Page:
Beyond documenting past traditions of foraging, current trends also develop permutations as foraging activity adapts to new urban lifestyles and urban resources. Informally called “urban foraging,” these include the mapping, and in some cases planting, of lforageable foods that grow within the urban environment. Like the Herblogies/Foraging Networks, urban foragers also employ social and locative media to aid in these activities, with interactive web-based maps and the development of smartphone apps that can help guide users to “wild” urban foods. In Helsinkii, not only are foods being mapped, but a push for new public garden plots, fruit trees in public parks, and other eatable amenities are making the city increasingly edible itself. The growing popularity of these interests is evident in the increased participation in urban foraging tours, such as the bicycle tours led by Helsinki resident Joel Rosenberg, and in organized groups such as the Urban Foraging Group at the Helsinki Public School. These trends represent the continued value of foraging in Finnish culture, as well as the potential for exciting new alternatives to rural traditions that embrace both the inevitability of urban life for many Finns as well as the value of the edible landscape.
Changing trends in foraging are occurring not only at the local, urban scale, however, but at a scale of global impact as well. Increased industrial harvesting has had global effects not only on distribution of wild food products, but also on the labor force that is drawn internationally to forage for profit. As many Finnish citizens show decreased interest in personal or commercial harvesting, a migratory work force has taken advantage of employment. Because Everyman’s Rights preserves access for foreign visitors as well as for Finnish citizens, these migrant workers function as independent contractors, foraging wild foods then selling their harvests to processing companies. Travelling to rural parts of Finland during berry season in late summer-fall, migrant workers form temporary communities, often with precarious living conditions, while combing the countryside for berries for 6-8 weeks of intense labor.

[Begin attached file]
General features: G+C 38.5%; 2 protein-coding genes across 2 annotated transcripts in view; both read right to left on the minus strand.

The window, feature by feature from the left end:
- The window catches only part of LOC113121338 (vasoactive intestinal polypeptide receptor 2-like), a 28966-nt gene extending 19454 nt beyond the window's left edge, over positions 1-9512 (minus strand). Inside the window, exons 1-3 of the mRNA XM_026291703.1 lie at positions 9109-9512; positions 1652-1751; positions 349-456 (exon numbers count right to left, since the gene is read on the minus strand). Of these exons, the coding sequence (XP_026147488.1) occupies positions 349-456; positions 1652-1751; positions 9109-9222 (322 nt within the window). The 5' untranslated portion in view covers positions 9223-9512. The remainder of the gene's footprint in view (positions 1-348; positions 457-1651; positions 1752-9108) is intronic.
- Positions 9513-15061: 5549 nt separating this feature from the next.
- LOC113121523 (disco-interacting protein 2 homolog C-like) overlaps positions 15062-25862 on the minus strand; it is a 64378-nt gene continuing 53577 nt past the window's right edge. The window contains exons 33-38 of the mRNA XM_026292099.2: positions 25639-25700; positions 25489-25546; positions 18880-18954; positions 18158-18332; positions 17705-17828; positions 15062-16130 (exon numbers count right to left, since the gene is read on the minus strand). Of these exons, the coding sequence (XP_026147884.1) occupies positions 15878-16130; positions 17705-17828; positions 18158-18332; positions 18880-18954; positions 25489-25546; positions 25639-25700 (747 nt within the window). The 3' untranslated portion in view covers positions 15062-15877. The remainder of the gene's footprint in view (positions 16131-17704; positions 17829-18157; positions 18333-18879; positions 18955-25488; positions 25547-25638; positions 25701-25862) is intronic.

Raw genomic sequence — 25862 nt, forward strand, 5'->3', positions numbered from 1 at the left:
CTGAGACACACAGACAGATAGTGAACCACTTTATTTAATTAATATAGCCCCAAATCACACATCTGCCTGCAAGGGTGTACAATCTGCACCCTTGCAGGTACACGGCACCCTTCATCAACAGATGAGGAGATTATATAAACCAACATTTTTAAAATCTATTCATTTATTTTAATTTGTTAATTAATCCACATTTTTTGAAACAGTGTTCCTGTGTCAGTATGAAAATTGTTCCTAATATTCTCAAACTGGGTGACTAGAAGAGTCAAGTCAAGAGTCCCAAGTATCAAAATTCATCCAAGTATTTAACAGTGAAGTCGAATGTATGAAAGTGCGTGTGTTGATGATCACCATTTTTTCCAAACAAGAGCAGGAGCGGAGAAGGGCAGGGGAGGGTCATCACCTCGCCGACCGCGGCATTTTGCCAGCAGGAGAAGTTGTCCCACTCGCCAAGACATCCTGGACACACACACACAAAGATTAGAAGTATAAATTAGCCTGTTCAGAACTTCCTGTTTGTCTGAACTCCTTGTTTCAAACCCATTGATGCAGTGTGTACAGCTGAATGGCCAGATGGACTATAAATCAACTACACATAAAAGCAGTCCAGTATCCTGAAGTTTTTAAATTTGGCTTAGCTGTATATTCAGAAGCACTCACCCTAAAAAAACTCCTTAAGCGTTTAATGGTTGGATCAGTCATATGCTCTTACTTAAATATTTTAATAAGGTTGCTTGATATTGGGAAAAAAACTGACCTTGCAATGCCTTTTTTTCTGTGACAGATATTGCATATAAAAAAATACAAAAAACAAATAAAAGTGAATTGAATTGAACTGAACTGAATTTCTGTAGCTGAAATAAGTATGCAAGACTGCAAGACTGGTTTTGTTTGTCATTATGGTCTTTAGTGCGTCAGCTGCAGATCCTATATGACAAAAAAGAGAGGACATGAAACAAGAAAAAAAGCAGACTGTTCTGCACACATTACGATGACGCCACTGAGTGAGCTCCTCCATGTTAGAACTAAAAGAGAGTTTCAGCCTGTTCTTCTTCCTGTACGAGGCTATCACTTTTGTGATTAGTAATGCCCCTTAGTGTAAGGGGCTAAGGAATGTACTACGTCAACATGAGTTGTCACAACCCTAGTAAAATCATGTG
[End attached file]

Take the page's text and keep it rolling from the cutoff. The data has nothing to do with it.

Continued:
A primarily Eastern European migrant workforce in the 1990’s has recently given way to a predominately Southeast Asian workforce. A particularly large facet comes from Thailand—in the northern Lapland region of Savukoski, the annual Thai labor force has more than quadrupled since 2005, with roughly 3,000 laborers in the 2010 berry season. These migrations result in new types of ephemeral and culturally diverse communities occurring throughout the rural landscape in seasonal cycles. (Siku News) However, poor and often dangerous living and working conditions for migrant harvesters are surfacing in media coverage of the phenomenon. Long hours earn low pay, and in an increasing number of cases, wages do not even meet the needs of the worker to repay loans necessary for travel and living expenses. As awareness and tension rises, both in Finland and in Thailand, Finland is perhaps seeing one of the first challenges that could force a policy change in the way Everyman’s Rights are implemented and monitored, and the issue has yet to be resolved.
The primary goals of the travel research included first, a basic understanding of how Everyman’s Rights is experienced through foraging practice, and secondly, sought to better understand three facets of contemporary issues related to foraging in Finland. The three issues studied through travel were (1) the activity, tools, and success of a group like the Herbologies/Foraging Network to document and revive foraging traditions as cultural heritage, (2) the practice of new urban foraging in Helsinki, including relevant sites, participants, tools, and media engaged, and (3) the current climate of discussion, debate, and activity related to the issue of migrant labor and the potential need to alter the policy that determines Everyman’s Rights in Finland.
Experiencing Everyman’s Rights